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Getting Your Art Posts Seen on Facebook


Facebook ad for art posts with blue birds 

There has been a mighty amount of grumbling from artists about Facebook not showing their art posts in the Facebook feed of the fans who follow their page, or what is referred to as a "drop in reach". I hope this article will provide a little insight about how to be critical about your content so that you can learn what posts will get seen and your art gets shared!

 

First off, let's understand the nature of the beast shall we? Facebook uses algorithms to help to show only what they determine to be the "best" content in people's feeds. They decide on "best content" by looking at many different factors. When there is alot of great content being generated, as there is today, then it's tougher to make the cut and get your content seen, shared and levels of engagement for your page will go down.

 

Of course there is the option of promoting your art post on Facebook which involves paying - but let's look at how to keep up with competition before we go spending all of our hard earned money! It's analyzing what is working for you.

 

It's sometimes hard to figure out what ISN"T working in any given situation. I love looking back over past paintings and figuring out in hindsight what I think was most successful and why. Let's apply this idea to Facebook content and fish around for clues that will help you. First you will need to see what posts are the most successful out of your posts.

 

Step 1. Go to "Insights" on your page's admin panel. 

 

Screen shot of facebook page
2. Scroll down to the bottom of the page and click "See all posts"

 


screenshot of facebook page
3. Now "All Posts Published" should be listed. From here we want to know which posts were our most successful as far as Engagement go. This means  the percentage of people who saw a post that liked, shared, clicked or commented on it.


4. You can look at either engagement based on people who only clicked or you can look at the number of people who liked, commented or shared. Click on the "engagement" tab in order to toggle between the two options:


Screenshot of facebook page


5. You should have a good idea of your top ten posts at this point. They may differ slightly depending on if you look at "Posts Clicked" or "Likes, Comments & Shares" .


The second step in evolving your content so that it can be seen is to make a list of your top ten posts based on this info and start analyzing what you think made these posts so much more engaging than other posts. This can be slightly different for all of us.

Go through each post and examine the following factors:

 

A) Did you have written content in your successful posts and if so how much? You can provide alot of interest by writing thoughtful content to accompany your posts of photos of your art. If you find from analyzing the results that you are missing written content then this is a great step to take in all of your future posts. If you are posting an image of your art you could include the following information:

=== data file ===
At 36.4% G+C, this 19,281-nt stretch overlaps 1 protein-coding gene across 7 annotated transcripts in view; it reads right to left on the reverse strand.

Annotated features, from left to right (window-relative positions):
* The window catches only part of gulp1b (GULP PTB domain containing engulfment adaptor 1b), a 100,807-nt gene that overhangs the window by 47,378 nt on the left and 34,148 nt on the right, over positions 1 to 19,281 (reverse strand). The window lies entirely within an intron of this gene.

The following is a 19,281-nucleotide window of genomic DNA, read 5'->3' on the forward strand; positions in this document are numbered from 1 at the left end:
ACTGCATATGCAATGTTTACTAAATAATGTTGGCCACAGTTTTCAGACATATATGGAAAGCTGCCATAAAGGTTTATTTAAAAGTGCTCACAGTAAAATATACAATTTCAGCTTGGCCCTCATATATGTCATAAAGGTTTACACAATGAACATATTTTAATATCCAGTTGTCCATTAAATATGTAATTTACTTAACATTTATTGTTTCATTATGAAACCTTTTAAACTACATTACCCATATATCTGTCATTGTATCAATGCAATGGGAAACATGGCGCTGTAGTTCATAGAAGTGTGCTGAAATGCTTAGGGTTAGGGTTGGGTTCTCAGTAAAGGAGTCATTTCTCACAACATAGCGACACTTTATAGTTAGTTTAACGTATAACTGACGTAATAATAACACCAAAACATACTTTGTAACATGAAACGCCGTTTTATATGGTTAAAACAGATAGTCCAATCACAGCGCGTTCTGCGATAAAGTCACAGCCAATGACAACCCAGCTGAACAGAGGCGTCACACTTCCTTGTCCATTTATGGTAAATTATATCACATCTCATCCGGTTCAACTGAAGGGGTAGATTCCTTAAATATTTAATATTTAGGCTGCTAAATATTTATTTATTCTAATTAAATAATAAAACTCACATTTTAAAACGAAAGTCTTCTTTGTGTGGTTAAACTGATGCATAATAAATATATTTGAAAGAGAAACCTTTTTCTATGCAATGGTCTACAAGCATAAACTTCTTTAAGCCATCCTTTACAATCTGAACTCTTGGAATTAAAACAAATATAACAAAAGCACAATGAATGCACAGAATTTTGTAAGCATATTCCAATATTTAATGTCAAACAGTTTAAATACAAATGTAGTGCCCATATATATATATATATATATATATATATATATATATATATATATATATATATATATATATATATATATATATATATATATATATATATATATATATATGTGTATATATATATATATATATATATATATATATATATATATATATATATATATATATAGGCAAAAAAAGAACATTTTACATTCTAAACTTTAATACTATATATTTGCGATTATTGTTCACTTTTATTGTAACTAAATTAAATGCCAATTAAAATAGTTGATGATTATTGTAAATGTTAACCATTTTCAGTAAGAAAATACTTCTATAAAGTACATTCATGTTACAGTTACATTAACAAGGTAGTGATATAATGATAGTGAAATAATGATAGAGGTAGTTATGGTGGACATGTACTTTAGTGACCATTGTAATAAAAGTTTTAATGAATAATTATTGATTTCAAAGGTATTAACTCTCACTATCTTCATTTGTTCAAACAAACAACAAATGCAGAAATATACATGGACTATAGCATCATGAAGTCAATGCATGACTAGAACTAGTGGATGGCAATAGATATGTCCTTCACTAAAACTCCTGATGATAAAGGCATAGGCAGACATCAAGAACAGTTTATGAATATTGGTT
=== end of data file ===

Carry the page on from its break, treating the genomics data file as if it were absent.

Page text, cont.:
What inspired the work?

Is it part of a series? If so what is the series all about?

Is this a change in direction?

Are you keeping some of your previous style?

What size is the work?

What medium? Why do you love that medium? Why do you use that colour?

 

B) Did you have a direct call to action? Ie. Click here to read my latest blog post about the inspiration behind this painting. Including a link in your post is a great idea but people may be reluctant to click on it unless they have their interest piqued about where the link will lead them. I try to include links back to my on-line store whenever I post art that is available for sale but I also make sure to say that the link is going to take them to my store. It might seem obvious to some but not to all.

 

C) Compare these top posts with one of your recent posts that didn't do so well - how are they different? Were your more successful posts light-hearted and sharing? Were they more clear and concise? How was the quality of the photos of your work the good vs. poor posts? Something I learned from analyzing my posts is that I find that when I share my struggles with people every once in a while I get a great response because people want to show support and encouragement. I try not to only post about my successes and good days.

 

"Ask yourself: What would it look like if your posts were unbelievably remarkable?  What would get people talking?" -Social Brite

 


About the author

Artist in residence Rebecca Chaperon

Rebecca Chaperon is our Artist-in-Residence

With a compulsion to create unique visual stories, her paintings often follow the thread of a heroine's misadventures through a surreal landscape.

She's had the pleasure of teaching at Langara College and given community workshops on painting techniques with an emphasis on watercolour, oil and acrylic. She is a board member at the Grunt gallery.

View her online portfolio
Website: thechaperon.ca

Read more of Rebecca's posts

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